Conserving land along our waterways protects important habitat and helps keep our rivers healthy, clean, and more resilient to drought. Riparian Protection projects conserve and restore fresh and saltwater habitat while protecting fish habitat. In doing so, the grants help provide our families, farms, and fisheries with clean water across the state.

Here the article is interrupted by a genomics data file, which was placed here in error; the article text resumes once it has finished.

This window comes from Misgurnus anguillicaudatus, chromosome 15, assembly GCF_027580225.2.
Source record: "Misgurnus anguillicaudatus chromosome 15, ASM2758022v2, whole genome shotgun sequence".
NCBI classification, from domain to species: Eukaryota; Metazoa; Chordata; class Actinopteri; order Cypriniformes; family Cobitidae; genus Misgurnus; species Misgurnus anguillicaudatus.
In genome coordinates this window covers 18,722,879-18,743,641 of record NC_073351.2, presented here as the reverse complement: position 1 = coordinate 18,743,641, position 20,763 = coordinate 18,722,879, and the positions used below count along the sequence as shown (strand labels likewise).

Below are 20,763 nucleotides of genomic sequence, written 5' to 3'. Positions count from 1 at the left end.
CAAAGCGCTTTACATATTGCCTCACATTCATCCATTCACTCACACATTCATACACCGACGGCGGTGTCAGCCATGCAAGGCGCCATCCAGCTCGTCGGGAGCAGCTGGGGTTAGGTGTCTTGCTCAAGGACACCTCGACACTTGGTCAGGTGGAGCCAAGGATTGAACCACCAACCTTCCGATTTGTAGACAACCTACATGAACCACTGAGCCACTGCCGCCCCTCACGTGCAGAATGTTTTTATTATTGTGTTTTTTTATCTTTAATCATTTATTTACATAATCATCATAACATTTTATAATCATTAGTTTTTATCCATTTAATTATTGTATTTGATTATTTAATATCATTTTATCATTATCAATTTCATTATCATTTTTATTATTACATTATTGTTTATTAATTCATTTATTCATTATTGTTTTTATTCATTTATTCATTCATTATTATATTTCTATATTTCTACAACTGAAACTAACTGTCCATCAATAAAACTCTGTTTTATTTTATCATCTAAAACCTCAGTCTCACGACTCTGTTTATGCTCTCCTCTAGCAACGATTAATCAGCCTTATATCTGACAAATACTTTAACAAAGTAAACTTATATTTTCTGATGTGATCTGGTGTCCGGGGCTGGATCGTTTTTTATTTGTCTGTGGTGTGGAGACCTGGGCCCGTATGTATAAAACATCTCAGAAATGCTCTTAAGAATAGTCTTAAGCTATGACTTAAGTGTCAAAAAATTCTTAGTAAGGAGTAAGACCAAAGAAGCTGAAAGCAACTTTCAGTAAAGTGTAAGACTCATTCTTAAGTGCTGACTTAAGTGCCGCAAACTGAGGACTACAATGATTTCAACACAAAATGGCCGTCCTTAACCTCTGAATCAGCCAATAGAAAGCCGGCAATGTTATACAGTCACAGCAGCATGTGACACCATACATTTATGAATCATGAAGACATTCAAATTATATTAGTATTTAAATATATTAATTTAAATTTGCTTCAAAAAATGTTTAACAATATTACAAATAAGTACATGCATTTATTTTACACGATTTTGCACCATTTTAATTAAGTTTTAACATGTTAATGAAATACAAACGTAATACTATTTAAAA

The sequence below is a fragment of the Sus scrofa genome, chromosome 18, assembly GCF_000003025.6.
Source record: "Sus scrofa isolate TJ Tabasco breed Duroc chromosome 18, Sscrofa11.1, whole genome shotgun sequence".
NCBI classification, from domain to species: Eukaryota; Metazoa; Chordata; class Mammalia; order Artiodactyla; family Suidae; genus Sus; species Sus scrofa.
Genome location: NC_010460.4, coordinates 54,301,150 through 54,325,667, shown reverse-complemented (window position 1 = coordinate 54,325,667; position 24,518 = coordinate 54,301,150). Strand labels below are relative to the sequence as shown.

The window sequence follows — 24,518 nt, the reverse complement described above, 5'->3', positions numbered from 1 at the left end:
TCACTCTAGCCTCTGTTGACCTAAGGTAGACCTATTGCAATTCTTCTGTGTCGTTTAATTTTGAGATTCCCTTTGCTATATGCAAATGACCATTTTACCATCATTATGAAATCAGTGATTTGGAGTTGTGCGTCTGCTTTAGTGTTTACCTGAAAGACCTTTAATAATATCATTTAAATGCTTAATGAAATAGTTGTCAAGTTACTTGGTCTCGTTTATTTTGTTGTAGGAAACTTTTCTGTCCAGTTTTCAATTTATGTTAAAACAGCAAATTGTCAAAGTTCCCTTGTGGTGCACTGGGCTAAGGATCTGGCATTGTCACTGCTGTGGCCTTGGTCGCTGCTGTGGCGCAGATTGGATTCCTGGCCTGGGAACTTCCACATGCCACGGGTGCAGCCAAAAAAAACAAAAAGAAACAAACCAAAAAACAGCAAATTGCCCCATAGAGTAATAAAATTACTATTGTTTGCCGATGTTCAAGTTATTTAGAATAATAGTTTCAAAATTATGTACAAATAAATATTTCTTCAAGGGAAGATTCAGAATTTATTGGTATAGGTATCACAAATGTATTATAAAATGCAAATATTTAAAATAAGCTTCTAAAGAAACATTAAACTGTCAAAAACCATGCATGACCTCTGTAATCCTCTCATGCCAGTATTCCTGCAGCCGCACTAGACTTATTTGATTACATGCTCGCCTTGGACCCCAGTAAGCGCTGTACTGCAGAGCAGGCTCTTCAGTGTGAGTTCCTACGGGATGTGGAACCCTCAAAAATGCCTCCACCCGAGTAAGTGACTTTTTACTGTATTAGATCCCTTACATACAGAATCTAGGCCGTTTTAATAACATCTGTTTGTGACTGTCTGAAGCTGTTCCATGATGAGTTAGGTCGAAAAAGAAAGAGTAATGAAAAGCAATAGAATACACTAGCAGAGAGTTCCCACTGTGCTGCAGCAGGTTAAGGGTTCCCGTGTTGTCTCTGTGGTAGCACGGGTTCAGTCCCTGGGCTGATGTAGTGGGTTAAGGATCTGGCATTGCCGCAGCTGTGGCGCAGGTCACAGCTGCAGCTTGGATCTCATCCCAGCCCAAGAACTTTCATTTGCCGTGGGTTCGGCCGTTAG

The Columbia Land Trust will use this grant to buy the 1,288-acre Wildboy forest including Kwoneesum Dam to enable dam removal and restoration of the forested watershed. The land encompasses 0.5 mile of the West Fork Washougal River, 2.5 miles of Wildboy Creek, and 0.9 mile of Texas Creek, all in the Washougal River watershed. The waterways are used by lower Columbia River steelhead trout and coho salmon, both of which are species listed under the federal Endangered Species Act. Set within the west slopes of the Cascade Mountains, the steep, forested land was owned by a timber company and actively marketed for sale as a house site with the reservoir as a recreational amenity. The land trust partnered with the Cowlitz Indian Tribe with the shared goal of removing Kwoneesum dam, restoring Wildboy Creek, and opening 6.5 miles of tributaries above the dam. The dam will be the largest removed in Washington State since the Elwha dams in 2014. In addition, the purchase will protect a 7-acre beaver constructed wetland, prevent future rock mining, and open the entire property to the public. The Columbia Land Trust will contribute more than $2.1 million in private and state grants.